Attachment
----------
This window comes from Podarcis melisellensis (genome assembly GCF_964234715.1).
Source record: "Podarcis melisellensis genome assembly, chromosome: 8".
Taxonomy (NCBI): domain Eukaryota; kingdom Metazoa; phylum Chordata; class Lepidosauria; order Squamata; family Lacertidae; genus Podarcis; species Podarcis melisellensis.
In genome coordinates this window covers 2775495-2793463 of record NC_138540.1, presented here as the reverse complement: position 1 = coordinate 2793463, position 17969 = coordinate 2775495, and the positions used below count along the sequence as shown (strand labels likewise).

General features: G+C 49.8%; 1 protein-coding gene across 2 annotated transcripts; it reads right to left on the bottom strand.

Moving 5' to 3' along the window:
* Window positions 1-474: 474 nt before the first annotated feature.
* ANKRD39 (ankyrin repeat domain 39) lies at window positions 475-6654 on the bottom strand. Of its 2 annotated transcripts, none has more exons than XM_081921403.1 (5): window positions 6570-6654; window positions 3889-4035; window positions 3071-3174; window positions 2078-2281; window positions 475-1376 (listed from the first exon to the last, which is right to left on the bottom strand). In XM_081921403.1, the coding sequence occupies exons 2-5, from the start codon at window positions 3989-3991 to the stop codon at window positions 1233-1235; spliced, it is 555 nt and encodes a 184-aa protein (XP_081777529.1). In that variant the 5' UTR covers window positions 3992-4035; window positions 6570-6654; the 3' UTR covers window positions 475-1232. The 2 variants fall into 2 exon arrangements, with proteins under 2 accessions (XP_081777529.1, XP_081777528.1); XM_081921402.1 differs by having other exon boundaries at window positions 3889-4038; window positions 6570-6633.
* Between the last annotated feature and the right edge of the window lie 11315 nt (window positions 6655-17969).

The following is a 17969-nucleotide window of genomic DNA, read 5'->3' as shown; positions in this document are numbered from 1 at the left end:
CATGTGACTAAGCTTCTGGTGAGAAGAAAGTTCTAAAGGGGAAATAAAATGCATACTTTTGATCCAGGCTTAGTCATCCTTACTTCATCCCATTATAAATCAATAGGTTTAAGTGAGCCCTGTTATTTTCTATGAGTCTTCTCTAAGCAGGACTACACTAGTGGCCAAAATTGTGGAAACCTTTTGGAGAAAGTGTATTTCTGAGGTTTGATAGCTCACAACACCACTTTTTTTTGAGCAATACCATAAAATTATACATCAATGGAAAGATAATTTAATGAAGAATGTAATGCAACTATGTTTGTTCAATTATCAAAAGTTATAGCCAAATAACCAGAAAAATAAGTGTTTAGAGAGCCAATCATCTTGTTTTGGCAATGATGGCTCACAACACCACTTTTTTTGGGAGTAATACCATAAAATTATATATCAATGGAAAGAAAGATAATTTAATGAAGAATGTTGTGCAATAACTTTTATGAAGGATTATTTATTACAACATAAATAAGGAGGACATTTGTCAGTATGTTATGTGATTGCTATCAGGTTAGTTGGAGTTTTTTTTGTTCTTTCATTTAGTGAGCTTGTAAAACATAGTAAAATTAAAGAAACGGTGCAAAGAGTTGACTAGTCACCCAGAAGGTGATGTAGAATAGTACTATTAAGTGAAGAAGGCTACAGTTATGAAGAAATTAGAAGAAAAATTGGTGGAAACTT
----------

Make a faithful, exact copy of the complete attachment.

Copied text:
This window comes from Podarcis melisellensis (genome assembly GCF_964234715.1).
Source record: "Podarcis melisellensis genome assembly, chromosome: 8".
Taxonomy (NCBI): domain Eukaryota; kingdom Metazoa; phylum Chordata; class Lepidosauria; order Squamata; family Lacertidae; genus Podarcis; species Podarcis melisellensis.
In genome coordinates this window covers 2775495-2793463 of record NC_138540.1, presented here as the reverse complement: position 1 = coordinate 2793463, position 17969 = coordinate 2775495, and the positions used below count along the sequence as shown (strand labels likewise).

General features: G+C 49.8%; 1 protein-coding gene across 2 annotated transcripts; it reads right to left on the bottom strand.

Moving 5' to 3' along the window:
* Window positions 1-474: 474 nt before the first annotated feature.
* ANKRD39 (ankyrin repeat domain 39) lies at window positions 475-6654 on the bottom strand. Of its 2 annotated transcripts, none has more exons than XM_081921403.1 (5): window positions 6570-6654; window positions 3889-4035; window positions 3071-3174; window positions 2078-2281; window positions 475-1376 (listed from the first exon to the last, which is right to left on the bottom strand). In XM_081921403.1, the coding sequence occupies exons 2-5, from the start codon at window positions 3989-3991 to the stop codon at window positions 1233-1235; spliced, it is 555 nt and encodes a 184-aa protein (XP_081777529.1). In that variant the 5' UTR covers window positions 3992-4035; window positions 6570-6654; the 3' UTR covers window positions 475-1232. The 2 variants fall into 2 exon arrangements, with proteins under 2 accessions (XP_081777529.1, XP_081777528.1); XM_081921402.1 differs by having other exon boundaries at window positions 3889-4038; window positions 6570-6633.
* Between the last annotated feature and the right edge of the window lie 11315 nt (window positions 6655-17969).

The following is a 17969-nucleotide window of genomic DNA, read 5'->3' as shown; positions in this document are numbered from 1 at the left end:
CATGTGACTAAGCTTCTGGTGAGAAGAAAGTTCTAAAGGGGAAATAAAATGCATACTTTTGATCCAGGCTTAGTCATCCTTACTTCATCCCATTATAAATCAATAGGTTTAAGTGAGCCCTGTTATTTTCTATGAGTCTTCTCTAAGCAGGACTACACTAGTGGCCAAAATTGTGGAAACCTTTTGGAGAAAGTGTATTTCTGAGGTTTGATAGCTCACAACACCACTTTTTTTTGAGCAATACCATAAAATTATACATCAATGGAAAGATAATTTAATGAAGAATGTAATGCAACTATGTTTGTTCAATTATCAAAAGTTATAGCCAAATAACCAGAAAAATAAGTGTTTAGAGAGCCAATCATCTTGTTTTGGCAATGATGGCTCACAACACCACTTTTTTTGGGAGTAATACCATAAAATTATATATCAATGGAAAGAAAGATAATTTAATGAAGAATGTTGTGCAATAACTTTTATGAAGGATTATTTATTACAACATAAATAAGGAGGACATTTGTCAGTATGTTATGTGATTGCTATCAGGTTAGTTGGAGTTTTTTTTGTTCTTTCATTTAGTGAGCTTGTAAAACATAGTAAAATTAAAGAAACGGTGCAAAGAGTTGACTAGTCACCCAGAAGGTGATGTAGAATAGTACTATTAAGTGAAGAAGGCTACAGTTATGAAGAAATTAGAAGAAAAATTGGTGGAAACTT